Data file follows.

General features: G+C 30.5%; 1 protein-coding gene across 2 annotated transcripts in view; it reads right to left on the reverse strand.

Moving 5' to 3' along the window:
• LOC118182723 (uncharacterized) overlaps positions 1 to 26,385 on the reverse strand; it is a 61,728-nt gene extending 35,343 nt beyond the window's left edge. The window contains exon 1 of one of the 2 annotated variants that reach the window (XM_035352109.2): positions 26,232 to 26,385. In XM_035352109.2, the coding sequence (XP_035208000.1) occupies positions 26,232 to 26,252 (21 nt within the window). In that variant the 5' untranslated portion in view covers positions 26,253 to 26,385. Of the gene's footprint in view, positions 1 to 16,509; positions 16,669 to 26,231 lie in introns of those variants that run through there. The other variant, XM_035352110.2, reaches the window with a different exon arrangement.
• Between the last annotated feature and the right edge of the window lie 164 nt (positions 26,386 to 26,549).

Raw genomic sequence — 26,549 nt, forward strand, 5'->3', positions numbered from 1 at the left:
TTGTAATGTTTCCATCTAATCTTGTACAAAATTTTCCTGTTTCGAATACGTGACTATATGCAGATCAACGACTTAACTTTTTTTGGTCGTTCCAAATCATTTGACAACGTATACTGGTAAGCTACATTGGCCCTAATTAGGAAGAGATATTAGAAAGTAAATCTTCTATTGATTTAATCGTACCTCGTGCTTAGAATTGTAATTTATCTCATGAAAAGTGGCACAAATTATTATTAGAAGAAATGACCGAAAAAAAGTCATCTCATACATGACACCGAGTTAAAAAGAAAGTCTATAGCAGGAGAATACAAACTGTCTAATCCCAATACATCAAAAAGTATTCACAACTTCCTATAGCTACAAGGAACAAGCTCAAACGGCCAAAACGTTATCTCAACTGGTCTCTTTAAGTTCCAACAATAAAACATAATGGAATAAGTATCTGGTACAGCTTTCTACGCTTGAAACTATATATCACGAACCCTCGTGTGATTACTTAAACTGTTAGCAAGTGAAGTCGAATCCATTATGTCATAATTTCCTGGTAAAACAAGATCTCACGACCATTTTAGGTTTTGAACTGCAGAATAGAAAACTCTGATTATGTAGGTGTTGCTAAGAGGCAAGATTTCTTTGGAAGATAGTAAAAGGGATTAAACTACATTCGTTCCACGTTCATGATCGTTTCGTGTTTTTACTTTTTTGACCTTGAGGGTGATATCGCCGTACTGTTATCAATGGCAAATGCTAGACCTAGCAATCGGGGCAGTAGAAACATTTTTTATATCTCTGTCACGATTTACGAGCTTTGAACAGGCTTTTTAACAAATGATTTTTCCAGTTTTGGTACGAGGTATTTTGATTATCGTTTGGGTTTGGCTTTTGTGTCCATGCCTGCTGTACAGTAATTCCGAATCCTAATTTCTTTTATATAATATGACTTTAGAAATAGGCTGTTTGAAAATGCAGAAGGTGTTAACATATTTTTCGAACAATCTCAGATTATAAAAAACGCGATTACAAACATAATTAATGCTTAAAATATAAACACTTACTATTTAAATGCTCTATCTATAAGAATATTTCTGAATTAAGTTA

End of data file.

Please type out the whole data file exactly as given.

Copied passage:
General features: G+C 30.5%; 1 protein-coding gene across 2 annotated transcripts in view; it reads right to left on the reverse strand.

Moving 5' to 3' along the window:
• LOC118182723 (uncharacterized) overlaps positions 1 to 26,385 on the reverse strand; it is a 61,728-nt gene extending 35,343 nt beyond the window's left edge. The window contains exon 1 of one of the 2 annotated variants that reach the window (XM_035352109.2): positions 26,232 to 26,385. In XM_035352109.2, the coding sequence (XP_035208000.1) occupies positions 26,232 to 26,252 (21 nt within the window). In that variant the 5' untranslated portion in view covers positions 26,253 to 26,385. Of the gene's footprint in view, positions 1 to 16,509; positions 16,669 to 26,231 lie in introns of those variants that run through there. The other variant, XM_035352110.2, reaches the window with a different exon arrangement.
• Between the last annotated feature and the right edge of the window lie 164 nt (positions 26,386 to 26,549).

Raw genomic sequence — 26,549 nt, forward strand, 5'->3', positions numbered from 1 at the left:
TTGTAATGTTTCCATCTAATCTTGTACAAAATTTTCCTGTTTCGAATACGTGACTATATGCAGATCAACGACTTAACTTTTTTTGGTCGTTCCAAATCATTTGACAACGTATACTGGTAAGCTACATTGGCCCTAATTAGGAAGAGATATTAGAAAGTAAATCTTCTATTGATTTAATCGTACCTCGTGCTTAGAATTGTAATTTATCTCATGAAAAGTGGCACAAATTATTATTAGAAGAAATGACCGAAAAAAAGTCATCTCATACATGACACCGAGTTAAAAAGAAAGTCTATAGCAGGAGAATACAAACTGTCTAATCCCAATACATCAAAAAGTATTCACAACTTCCTATAGCTACAAGGAACAAGCTCAAACGGCCAAAACGTTATCTCAACTGGTCTCTTTAAGTTCCAACAATAAAACATAATGGAATAAGTATCTGGTACAGCTTTCTACGCTTGAAACTATATATCACGAACCCTCGTGTGATTACTTAAACTGTTAGCAAGTGAAGTCGAATCCATTATGTCATAATTTCCTGGTAAAACAAGATCTCACGACCATTTTAGGTTTTGAACTGCAGAATAGAAAACTCTGATTATGTAGGTGTTGCTAAGAGGCAAGATTTCTTTGGAAGATAGTAAAAGGGATTAAACTACATTCGTTCCACGTTCATGATCGTTTCGTGTTTTTACTTTTTTGACCTTGAGGGTGATATCGCCGTACTGTTATCAATGGCAAATGCTAGACCTAGCAATCGGGGCAGTAGAAACATTTTTTATATCTCTGTCACGATTTACGAGCTTTGAACAGGCTTTTTAACAAATGATTTTTCCAGTTTTGGTACGAGGTATTTTGATTATCGTTTGGGTTTGGCTTTTGTGTCCATGCCTGCTGTACAGTAATTCCGAATCCTAATTTCTTTTATATAATATGACTTTAGAAATAGGCTGTTTGAAAATGCAGAAGGTGTTAACATATTTTTCGAACAATCTCAGATTATAAAAAACGCGATTACAAACATAATTAATGCTTAAAATATAAACACTTACTATTTAAATGCTCTATCTATAAGAATATTTCTGAATTAAGTTA